Yan JG, Agresti M, Zhang LL, Yan Y, Matloub HS. (2009). Qualitative effect on mRNAs of injury-associated proteins by cell phone like radiation in rat facial nerves. Electromagn Biol Med. 28(4):383-90.
Studies on health effects of exposure to “cell phone like radiation” provide conflicting results. Findings concerning cancer and other diseases are inconclusive. When subtler changes are studied, the results generally show some effect from the exposure. To the authors’ knowledge, there had been no publications on peripheral nerve exposure to cell phone like radiation.
The aim of the study was to find out if cell phone like radiation causes injuries to the mandibular and buccal branches of the facial nerve, the branches that are close to the microwave source. The authors looked at mRNA of several proteins that are usually up-regulated after cellular injury.
The mRNA levels of 4 proteins were investigated: Calcium ATP-ase, Endothelin, Neural Cell Adhesion Molecule (NCAM), and Neural Growth Factor (NGF). A total of 12 three-month old male Sprague-Dawley rats were divided into 2 equal groups. One group was exposed to radiation from a cell phone for 6 hours a day (3-hour exposure, 30-minute rest and 3-hour re-exposure) for 18 weeks. The rats in the other group were placed in the identical holding units and were sham-exposed for the same amount of time. The mRNAs were analyzed by RT-PCR.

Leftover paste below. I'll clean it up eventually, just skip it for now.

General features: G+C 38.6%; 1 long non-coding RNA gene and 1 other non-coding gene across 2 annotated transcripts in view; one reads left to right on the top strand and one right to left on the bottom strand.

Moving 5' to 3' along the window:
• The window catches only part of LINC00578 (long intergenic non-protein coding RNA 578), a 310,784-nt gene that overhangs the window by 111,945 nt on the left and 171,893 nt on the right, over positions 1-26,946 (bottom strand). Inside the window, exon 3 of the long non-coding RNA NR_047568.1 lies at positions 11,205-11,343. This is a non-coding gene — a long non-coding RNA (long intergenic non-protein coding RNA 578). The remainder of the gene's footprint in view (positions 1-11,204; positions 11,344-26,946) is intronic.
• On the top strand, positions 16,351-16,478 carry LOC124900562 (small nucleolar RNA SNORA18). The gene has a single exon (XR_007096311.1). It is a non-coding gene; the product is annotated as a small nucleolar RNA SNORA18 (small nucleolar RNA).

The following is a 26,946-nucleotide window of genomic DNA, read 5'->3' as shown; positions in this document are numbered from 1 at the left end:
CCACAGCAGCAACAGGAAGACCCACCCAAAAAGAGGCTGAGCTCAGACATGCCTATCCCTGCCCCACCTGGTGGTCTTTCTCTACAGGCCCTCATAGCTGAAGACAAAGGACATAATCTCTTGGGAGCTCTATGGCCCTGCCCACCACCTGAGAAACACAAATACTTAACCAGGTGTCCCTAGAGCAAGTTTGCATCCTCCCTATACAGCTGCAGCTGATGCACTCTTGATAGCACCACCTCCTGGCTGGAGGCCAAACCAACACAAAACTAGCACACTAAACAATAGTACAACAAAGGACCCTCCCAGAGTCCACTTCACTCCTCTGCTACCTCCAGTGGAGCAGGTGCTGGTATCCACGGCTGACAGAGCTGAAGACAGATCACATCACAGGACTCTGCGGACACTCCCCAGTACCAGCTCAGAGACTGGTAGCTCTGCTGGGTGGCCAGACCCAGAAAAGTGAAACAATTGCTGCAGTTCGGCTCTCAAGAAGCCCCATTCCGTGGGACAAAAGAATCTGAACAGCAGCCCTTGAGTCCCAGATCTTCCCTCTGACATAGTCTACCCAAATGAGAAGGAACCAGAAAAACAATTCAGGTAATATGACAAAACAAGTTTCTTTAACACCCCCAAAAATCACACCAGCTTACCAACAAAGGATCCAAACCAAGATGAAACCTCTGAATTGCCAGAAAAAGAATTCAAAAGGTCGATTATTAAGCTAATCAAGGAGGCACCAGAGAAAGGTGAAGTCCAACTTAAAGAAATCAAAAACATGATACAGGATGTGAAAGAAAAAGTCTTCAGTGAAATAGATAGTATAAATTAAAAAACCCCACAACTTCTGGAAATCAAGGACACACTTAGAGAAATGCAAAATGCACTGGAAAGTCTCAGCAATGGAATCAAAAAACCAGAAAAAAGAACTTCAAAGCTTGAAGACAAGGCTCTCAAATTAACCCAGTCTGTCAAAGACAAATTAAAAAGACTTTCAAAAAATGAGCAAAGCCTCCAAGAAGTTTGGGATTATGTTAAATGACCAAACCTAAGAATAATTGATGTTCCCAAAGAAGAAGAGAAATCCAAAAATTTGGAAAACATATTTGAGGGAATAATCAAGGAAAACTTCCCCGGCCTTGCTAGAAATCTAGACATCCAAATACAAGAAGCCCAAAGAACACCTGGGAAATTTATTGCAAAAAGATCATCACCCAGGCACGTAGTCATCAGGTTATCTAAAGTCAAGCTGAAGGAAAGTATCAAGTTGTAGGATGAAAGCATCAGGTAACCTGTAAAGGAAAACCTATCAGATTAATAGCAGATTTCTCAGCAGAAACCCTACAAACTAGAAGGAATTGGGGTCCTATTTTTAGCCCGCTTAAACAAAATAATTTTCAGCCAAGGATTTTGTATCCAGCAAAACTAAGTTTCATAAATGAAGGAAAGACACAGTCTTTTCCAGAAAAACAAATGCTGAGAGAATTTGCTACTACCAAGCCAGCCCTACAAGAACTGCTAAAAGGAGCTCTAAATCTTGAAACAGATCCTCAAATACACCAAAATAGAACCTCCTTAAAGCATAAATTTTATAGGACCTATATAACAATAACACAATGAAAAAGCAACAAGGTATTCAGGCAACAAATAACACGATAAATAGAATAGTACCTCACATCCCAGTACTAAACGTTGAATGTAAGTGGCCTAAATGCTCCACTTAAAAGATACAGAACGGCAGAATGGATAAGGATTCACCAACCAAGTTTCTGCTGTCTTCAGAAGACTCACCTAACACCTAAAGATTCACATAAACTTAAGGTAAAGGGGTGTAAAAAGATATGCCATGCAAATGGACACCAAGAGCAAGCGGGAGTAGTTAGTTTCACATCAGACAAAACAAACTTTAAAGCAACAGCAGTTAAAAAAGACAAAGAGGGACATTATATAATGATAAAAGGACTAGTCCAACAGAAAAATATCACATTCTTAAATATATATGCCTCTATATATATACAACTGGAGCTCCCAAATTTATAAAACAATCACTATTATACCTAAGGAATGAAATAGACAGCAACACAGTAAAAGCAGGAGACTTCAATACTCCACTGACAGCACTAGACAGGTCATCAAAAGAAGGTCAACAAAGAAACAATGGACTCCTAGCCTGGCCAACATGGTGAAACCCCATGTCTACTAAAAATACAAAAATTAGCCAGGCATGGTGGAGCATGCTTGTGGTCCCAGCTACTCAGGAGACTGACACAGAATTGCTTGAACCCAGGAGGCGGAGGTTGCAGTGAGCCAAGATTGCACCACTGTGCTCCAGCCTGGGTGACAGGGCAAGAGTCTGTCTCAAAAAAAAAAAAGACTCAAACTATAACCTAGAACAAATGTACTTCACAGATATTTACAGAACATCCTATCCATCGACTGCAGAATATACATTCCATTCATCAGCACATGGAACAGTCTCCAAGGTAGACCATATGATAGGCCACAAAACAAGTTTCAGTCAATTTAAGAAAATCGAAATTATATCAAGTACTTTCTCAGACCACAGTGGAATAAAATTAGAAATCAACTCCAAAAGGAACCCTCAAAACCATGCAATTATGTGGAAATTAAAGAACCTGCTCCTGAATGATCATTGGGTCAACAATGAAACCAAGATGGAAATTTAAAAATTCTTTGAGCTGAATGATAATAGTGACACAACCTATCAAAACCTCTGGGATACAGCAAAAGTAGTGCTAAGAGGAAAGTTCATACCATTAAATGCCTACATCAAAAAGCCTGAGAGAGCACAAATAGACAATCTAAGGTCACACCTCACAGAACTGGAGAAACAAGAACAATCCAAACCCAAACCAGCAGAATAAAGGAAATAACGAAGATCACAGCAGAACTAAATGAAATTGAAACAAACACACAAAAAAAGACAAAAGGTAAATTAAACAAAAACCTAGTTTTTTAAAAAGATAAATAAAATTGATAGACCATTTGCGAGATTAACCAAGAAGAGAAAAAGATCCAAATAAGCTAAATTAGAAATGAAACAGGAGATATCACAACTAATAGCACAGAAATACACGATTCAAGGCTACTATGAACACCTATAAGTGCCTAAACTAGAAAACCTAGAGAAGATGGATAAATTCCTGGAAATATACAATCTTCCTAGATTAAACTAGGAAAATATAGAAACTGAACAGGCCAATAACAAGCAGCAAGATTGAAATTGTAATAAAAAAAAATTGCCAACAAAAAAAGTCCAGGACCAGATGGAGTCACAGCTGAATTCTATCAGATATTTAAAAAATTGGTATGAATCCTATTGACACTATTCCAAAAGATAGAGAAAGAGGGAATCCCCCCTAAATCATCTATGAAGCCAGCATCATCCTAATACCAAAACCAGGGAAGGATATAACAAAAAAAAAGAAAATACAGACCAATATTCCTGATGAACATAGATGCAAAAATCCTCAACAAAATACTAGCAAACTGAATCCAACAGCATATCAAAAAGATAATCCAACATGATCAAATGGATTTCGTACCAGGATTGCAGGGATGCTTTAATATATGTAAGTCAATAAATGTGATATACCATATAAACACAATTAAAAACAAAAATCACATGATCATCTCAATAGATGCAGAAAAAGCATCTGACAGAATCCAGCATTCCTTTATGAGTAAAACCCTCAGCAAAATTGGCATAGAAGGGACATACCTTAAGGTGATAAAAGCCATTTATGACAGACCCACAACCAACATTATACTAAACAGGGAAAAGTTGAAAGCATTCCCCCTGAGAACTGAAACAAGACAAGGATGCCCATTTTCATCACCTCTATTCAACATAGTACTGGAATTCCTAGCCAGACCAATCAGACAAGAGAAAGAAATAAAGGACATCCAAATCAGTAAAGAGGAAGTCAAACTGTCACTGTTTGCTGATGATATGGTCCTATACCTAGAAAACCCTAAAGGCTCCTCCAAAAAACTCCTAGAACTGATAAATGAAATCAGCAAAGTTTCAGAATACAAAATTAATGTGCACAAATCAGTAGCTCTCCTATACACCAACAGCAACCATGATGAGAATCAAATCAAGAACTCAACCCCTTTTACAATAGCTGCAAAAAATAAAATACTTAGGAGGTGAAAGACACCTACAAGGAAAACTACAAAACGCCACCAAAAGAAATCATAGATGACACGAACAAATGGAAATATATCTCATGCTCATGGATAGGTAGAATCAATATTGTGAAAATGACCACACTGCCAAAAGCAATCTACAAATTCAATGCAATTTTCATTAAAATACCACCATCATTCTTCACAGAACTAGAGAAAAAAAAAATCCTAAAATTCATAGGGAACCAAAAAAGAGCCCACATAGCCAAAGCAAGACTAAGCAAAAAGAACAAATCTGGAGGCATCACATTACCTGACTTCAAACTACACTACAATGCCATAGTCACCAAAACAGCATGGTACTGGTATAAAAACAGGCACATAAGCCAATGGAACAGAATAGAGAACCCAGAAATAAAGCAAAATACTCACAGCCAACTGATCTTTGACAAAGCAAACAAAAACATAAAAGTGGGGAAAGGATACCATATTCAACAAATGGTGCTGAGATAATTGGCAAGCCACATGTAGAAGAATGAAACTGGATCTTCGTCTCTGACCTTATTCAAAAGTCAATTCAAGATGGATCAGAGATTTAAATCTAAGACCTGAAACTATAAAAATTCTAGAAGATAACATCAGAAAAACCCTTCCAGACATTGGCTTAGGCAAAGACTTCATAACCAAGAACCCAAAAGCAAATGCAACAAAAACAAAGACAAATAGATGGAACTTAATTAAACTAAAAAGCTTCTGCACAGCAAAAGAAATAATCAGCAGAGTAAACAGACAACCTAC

In the mandibular branch of the facial nerve, the 4 proteins were up-regulated after the 18-week exposure: mRNA levels of these proteins were significantly higher in the exposed than in the control animals. In the buccal branch, all 4 proteins were up-regulated, but the difference in mRNA level between the exposed and the control animals was significant only for Calcium ATPase and NGF.
Interpretation and Conclusion
The authors believe that the observed up-regulations in the exposed group are indicative of injuries to the nerve tissue. The authors hypothesized that “prolonged exposure to these phones over several years will keep causing these types of injuries and recovery will be incomplete. At some point these might overwhelm the body and secondary problems will arise. These problems, most likely, will be far worse and could include tumours, cancers, or system failures.”